How to Plant and Grow Chrysanthemums

Learn how to plant and grow Chrysanthemums for a show-stopping fall garden

Learn how to plant and grow Chrysanthemums for a show-stopping fall garden |

Many gardens center around spring and summer flowers and fall plants are often overlooked. One such fall plant is the showstopper Chrysanthemum (commonly known as “mums”). Mr Chef’s third love is mums. (his first love is me–I hope–and his second is his beloved dog). If Mr. Chef had his way, our whole garden would be nothing but mums. I have pleased him, however, with several mums in the garden intermixed with other plantings. I love how mums burst with bushes of compact blossoms, like the sun, adding a new ray to the garden.

There are many varieties of mums (in the hundreds actually) with variations of colors and height. The ones most often found in nurseries are:

  • Decorative: These mums are large in size with petals often culring toward the center.
  • Cushion: Just as they sound, these show stoppers have a cushion-shaped blossom.
  • Anemone: These are cushion-shaped with the center covered in shorter petals in a darker color.
  • Pompon: These are your cheerleaders with small, tightly compacted petals.

Learn how to plant and grow Chrysanthemums for a show-stopping fall garden.

Ready to take the first step in learning how to plant and grow chrysanthemums?

When to Plant Mums

You’ll be surprised that you actually plant mums in the spring after the danger of frost (I usually plant them around Mother’s Day). You’d never know to plant them in the spring because nurseries are filled with them in the fall. However, if you missed planting them in the spring, have no fear. You can still plant them in the late summer as long as they have about 6 weeks to establish their roots and grow.

Location and Light

Mums LOVE full sun. When choosing a spot to place them in, plant them in an area that gets about 5-6 hours of full sunlight. Without the sunlight, you end up with “leggier” stems and less blossoms. They require a sandy or loamy soil to grow well. I have clay soil, so I till mulch and a small amount of sand to allow my plants to breathe without getting strangled.

Learn how to plant and grow Chrysanthemums for a show-stopping fall garden.

How to Plant Mums

When planting any starter plant, you’ll want to dig the whole twice the size of the root ball (where the plant ends and the roots begin). Pack it in with some kind of compost or mulch to help the plant breathe, drain, and roots expand. And if you are planting multiple mums or other flowers around it, space them about 18-24 inches apart to allow them to spread their wings and not suffocate. This is one of the major mistsakes novice gardeners make–planting them too close. When first planting a flower garden, the garden will look sparse, but keep in mind the end result when the plants will grow large and full.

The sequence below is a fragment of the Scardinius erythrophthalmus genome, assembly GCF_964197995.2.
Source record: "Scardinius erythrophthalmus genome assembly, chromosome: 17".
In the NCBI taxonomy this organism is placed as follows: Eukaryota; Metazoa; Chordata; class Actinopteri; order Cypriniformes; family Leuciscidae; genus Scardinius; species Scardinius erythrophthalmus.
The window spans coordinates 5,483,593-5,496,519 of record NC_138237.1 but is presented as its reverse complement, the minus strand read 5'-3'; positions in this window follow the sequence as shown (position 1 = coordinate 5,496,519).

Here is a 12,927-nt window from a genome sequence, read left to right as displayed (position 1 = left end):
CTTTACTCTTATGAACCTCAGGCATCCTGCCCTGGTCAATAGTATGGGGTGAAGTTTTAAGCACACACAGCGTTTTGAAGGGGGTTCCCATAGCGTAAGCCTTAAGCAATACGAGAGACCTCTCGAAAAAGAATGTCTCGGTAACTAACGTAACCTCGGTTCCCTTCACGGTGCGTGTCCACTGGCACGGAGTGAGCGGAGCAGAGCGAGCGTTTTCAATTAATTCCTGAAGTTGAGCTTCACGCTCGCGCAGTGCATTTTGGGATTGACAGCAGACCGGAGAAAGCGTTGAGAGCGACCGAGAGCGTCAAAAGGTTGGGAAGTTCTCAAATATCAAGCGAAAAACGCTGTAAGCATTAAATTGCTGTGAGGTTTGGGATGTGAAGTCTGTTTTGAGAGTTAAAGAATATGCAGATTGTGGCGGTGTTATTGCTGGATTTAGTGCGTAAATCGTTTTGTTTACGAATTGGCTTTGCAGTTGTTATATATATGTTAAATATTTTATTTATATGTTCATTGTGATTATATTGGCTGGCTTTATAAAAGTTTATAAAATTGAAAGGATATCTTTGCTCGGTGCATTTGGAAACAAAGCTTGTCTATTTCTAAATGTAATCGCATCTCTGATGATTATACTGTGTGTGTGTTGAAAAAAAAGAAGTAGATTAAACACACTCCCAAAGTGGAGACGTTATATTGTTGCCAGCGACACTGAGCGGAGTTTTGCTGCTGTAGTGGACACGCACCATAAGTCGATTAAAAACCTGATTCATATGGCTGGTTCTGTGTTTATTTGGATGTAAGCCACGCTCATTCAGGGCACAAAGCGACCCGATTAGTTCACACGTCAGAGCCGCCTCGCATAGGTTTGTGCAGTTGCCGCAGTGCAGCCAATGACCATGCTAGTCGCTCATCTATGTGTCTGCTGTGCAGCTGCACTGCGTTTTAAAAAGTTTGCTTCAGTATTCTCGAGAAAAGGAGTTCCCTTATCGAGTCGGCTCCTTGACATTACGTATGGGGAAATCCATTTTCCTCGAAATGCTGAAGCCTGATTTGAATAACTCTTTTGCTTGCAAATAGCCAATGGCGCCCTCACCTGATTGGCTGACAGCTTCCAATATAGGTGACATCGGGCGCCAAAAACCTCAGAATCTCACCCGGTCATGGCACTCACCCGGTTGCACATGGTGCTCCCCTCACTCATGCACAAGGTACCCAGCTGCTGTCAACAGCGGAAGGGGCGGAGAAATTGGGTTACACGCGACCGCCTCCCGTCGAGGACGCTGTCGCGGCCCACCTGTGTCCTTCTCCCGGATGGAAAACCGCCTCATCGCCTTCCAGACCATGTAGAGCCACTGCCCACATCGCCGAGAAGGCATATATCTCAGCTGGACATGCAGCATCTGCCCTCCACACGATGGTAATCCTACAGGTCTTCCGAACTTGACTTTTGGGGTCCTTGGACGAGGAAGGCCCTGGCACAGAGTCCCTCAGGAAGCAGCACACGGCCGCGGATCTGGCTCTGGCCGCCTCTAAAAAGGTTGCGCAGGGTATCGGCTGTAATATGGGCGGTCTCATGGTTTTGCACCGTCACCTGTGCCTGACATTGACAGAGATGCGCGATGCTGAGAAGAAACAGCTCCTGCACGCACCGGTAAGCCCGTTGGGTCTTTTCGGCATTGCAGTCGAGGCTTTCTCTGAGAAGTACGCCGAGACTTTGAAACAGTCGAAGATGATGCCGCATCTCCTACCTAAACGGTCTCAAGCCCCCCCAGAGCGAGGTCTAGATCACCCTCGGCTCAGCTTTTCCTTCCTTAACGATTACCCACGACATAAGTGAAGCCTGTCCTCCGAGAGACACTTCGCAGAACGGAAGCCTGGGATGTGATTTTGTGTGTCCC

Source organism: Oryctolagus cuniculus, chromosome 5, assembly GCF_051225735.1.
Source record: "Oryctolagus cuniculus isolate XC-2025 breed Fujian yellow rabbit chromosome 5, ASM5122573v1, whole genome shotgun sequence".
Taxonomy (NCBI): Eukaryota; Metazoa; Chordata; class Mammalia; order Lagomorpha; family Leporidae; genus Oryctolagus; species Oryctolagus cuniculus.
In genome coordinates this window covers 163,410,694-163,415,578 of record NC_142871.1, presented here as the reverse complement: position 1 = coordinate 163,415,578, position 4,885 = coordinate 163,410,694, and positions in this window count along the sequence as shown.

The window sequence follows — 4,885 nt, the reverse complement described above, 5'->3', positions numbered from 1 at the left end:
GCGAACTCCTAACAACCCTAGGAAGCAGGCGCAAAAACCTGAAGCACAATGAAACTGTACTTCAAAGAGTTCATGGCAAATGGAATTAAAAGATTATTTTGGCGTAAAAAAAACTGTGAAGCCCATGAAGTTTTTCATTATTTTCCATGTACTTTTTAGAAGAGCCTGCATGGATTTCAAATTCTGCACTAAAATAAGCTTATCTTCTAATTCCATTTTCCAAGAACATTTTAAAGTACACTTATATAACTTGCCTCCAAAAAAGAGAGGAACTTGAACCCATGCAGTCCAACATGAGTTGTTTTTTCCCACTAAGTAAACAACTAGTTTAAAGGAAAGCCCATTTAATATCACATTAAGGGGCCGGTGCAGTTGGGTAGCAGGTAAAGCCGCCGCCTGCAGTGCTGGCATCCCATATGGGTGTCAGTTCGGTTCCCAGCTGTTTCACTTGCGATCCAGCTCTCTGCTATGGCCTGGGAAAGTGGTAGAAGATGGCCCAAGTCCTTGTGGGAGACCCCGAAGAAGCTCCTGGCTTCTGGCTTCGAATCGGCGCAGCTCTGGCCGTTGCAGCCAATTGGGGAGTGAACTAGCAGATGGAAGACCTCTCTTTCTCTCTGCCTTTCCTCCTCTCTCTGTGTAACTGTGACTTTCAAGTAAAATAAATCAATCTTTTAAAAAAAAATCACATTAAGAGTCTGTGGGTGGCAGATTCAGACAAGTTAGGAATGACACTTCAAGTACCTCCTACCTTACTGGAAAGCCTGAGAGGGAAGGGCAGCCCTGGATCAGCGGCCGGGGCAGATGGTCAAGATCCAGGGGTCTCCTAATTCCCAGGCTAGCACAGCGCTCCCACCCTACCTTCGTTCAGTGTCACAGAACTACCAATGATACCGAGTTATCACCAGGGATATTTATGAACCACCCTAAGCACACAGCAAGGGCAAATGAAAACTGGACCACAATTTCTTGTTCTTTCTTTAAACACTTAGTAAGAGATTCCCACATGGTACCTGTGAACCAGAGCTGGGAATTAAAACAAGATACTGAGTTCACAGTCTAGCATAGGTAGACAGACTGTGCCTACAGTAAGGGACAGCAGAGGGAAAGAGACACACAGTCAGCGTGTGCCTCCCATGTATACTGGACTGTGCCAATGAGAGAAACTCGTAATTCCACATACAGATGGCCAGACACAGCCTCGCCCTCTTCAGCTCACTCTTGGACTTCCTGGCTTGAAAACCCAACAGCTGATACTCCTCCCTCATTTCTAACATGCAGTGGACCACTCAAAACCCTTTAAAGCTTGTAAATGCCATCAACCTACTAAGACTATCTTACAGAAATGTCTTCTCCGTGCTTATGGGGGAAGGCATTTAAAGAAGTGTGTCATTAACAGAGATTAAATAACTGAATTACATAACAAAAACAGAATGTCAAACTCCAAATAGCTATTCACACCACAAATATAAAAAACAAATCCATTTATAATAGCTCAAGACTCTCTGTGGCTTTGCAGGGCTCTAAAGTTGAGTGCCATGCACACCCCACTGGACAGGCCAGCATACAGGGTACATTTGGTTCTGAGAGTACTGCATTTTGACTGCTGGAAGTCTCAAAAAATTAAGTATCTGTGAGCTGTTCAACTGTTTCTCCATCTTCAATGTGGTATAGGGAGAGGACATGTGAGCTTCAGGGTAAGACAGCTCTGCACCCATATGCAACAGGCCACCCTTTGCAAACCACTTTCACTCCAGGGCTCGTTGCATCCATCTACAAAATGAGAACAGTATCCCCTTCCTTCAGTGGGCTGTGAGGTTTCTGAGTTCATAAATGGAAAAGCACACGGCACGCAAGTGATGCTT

Common Disease

One thing to remember about mums is that they are susceptible to mildew, particularly at the base of the plant. The plants are very compact making it difficult for them to dry out inbetween waterings. So allow them to take their shower and dry off before watering them again. Constant moisture will allow mildew to grow and collect making for an unhealthy plant.

Pruning Chrysanthemums

To encourage more blossoms, pinch back (pluck off the tops) to encourage a bushy look that will produce more blossoms. You will do this when they are about 6 inches tall and then again when they are at their peak (about a foot tall). If you plant them in the spring, pinch them back every few weeks through the end of June to encourage a heavy fall blossom.

If you buy plants from the nursery and they are already in bloom, prune them back about one-third to one-half so they will bloom heavily again in the fall. Greenhouses force blossoms to encourage patrons to buy.

Once mums are done flowering, cut down the mums to about 4″ tall and cover with a light mulch.

Learn how to plant and grow Chrysanthemums for a show-stopping fall garden.

How to Divide Mums

After about 3-5 years, your mums should be divided and even relocated to other spots of the garden to help reduce disease. Once the threat of spring frost has passed, this will be a good time to split/divide the plants. You will dig up the whole plant and then carefully pull it apart (you can also cut it apart, too). Toss away any dead, woody stalks and only plant the healthy part. To replant, you will once again dig a whole twice the size of the rootball and pack it in with organic matter or mulch.

That’s basically it! Enjoy your fall garden.



About Jen

Jen is owner, author, and creative mind behind Bakerette. Jen eats a vegan diet and recently converted Bakerette to a plant-based website that offers a smattering of healthful recipes! Jen is author of the cookbook Festive Feasts: Meals and Memories from Halloween to Christmas, which can be purchased online at Amazon or Barnes & Noble.

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